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Bernard, and the unmistakable attitude of the English people, have since convinced the Emperor of the French that no bullying of generals or colonels of Pretorian Guards or cohorts can appal us or induce our Legislature to change our system at foreign dictation. Not that we will shelter assassins, or favour assassination; but that we cannot and will not be responsible for the acts of strangers driven by political persecution from their own country, and who, during a temporary sojourn here, concoct schemes which they seek to carry into effect in France.

Since these events reasonable English opinion appears to have re-acted on France. In the metropolis, two able opposition Members, MM. Ollivier and Jules Favre, have been returned, and in the Haut Rhin a man against whom all the concentrated power of despotism was exerted has beaten the Government candidate. Count Migeon was written against, not merely by the Prefect of the Rhine, but the Minister of the Interior, General Espinasse, the military favourite and confidante of the Emperor, took the field against him by a Home Office missive, stinging, direct, and personal. Nevertheless, M. Migeon was triumphantly returned, despite Prefect, Minister, and Emperor, marshalled in tripled array.

The great props of the present Government are the army and the priests. But the army abandoned the conqueror of Lodi and Austerlitz, abandoned Louis XVIII., abandoned Charles X., abandoned Louis Philippe, abandoned the Republic, and helped to consummate the Coup d'Etat of 1851 which made an emperor. So soon as that emperor ceases to be the slave and servant of the army it will abandon him for some new instrument.

The priests have ever been the servile instruments of any existing authority, with a view ultimately to gain the mastery. In the time of the League they flung themselves at the feet of Philip II.; when Napoleon became emperor they hailed his presence as they did the return of the Bourbons. So soon as the Revolution of 1830 was consolidated they fawned on Louis Philippe. In 1848 they prostrated themselves to the republic, planting and blessing trees of liberty; and in 1852 they most servilely saluted the autocracy of Louis Napoleon with the loudest acclaim. Should reverses now come on him, or his star wane, this servile clergy would turn to Henry V., to the Count de Paris, or to a republican president, with as volti subito a movement as on any former occasion.

The exacerbation of the military against civilians discloses a still worse state of things than any arising from hostile elections. It would now appear, as in the earlier days of the first empirethat society is divided into two camps-the military and the

The Military Power as Opposed to the Civil.

179 civil; or, as the Sabreurs and Dragoons of 1804-5 phrased it, into Militaires and Pequins, the latter being a word of ignominious contempt. Fifty-four years ago the latter word was applied by a Sabreur to Talleyrand, who asked him why he was so designated? 'I call Pequin,' said the representative of brute force, every man who is not military.' 'Et moi,' (said Talleyrand), 'j'appelle militaire tout ce qui n'est pas civil.' The brutal and overbearing insolence of the military is now unendurable in France. It is the more intolerable from the fact that the officers are, for the most part, neither men of education, birth, nor manners; but men sprung from the ranks, with the instincts of a vulgar class, favoured and petted at the expense and to the detriment of the intelligence, the education, and the birth and wealth of the nation. This is a fearful state of things. If not speedily checked, it must lead to civil war, and to complete social disorganization. In a late deplorable duel, forty-three Sabreurs, officers in the army, had inscribed their names to fight a contributor to the Figaro Journal, M. de Pene. The worst feature in the case is, that the victor in this duel and his seconds have been feasted by the officers of more than one regiment, as though it were a gallant deed to express one's readiness to shoot down one's own countrymen. An army such as this, in number 600,000 men, and so officered, it will be difficult to restrain or keep in hand. If France abstains under these circumstances from attacking Austria or Italy, from marching into Belgium, or from attempting to invade England, it will certainly not be owing to the prudence of the Emperor or his advisers. No sane No sane man in England has a wish for war, and every serious and reflective politician among us desires an alliance and co-operation for European objects with the enlightened public opinion of France; but that is a widely different thing from yielding to the bullying of pampered pretorians, who will not allow the law of France to take its course in the case of Lieutenant Hyenne. This man, who, if M. de Pene dies, will certainly be his murderer, is not to be prosecuted. He is free to pursue his military career, and to enjoy the esteem of that army which approves of his conduct. A worse feature than this is disclosed by the pardon of another military criminal, de Mercy, who had forfeited his life. He was found guilty, by two successive courts martial, of having treacherously inveigled a brother officer into quarters for the purpose of murdering him; and the evidence proved that he had hung up the sword with which he committed the deed, and laid the foils upon the floor, to give colour to a false pretence, that they had been fencing. This great criminal, in deference to the army, is granted his life. Had he been a civilian, the guillotine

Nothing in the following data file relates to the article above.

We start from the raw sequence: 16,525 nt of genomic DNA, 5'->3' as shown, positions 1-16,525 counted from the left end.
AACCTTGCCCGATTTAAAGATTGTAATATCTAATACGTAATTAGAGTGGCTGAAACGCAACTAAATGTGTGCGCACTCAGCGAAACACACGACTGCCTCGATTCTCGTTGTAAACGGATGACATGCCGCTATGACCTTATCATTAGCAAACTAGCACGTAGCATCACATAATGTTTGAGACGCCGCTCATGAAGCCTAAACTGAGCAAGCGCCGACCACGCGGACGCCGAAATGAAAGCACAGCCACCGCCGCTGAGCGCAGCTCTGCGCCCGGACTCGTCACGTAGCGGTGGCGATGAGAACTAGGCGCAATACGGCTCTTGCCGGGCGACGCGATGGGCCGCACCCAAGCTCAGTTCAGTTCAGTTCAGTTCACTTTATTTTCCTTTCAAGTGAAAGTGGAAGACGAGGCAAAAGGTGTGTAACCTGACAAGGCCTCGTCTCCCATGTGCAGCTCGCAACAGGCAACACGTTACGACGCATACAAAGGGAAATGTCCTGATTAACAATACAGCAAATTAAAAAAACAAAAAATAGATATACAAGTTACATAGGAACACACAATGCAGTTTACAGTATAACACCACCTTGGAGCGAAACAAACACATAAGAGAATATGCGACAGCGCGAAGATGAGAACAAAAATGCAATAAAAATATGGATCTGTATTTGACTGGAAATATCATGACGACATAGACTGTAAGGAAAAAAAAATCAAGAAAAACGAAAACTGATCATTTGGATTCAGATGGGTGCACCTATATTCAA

would have made short work of him. These are truths which must be told for the safety of Europe-for the salvation of France. They are the utterances of freemen who have no wish for broil, but who do not now ask-who will never ask from a ruler of France-the permission of looking at things as they really exist, and estimating them as they really are.

We cannot, moreover, in England close our eyes to the fact that France is arming on a scale and with a system and celerity formidable to Europe-most formidable to ourselves. She is arming not by land merely, but by sea, at a time and in a season when she has completed a rail to that Cherbourg on which millions and millions have been expended since the days of Louis XV.; that Cherbourg called by a minister of that monarch the Hotel of the Channel;' that Cherbourg whose works are just now completed-works which command the chops of our own Channel at a time when we are without a Channel fleet. These are the things that make us anxious, quite irrespective of the creation of a French steam fleet in which every new improvement is developed.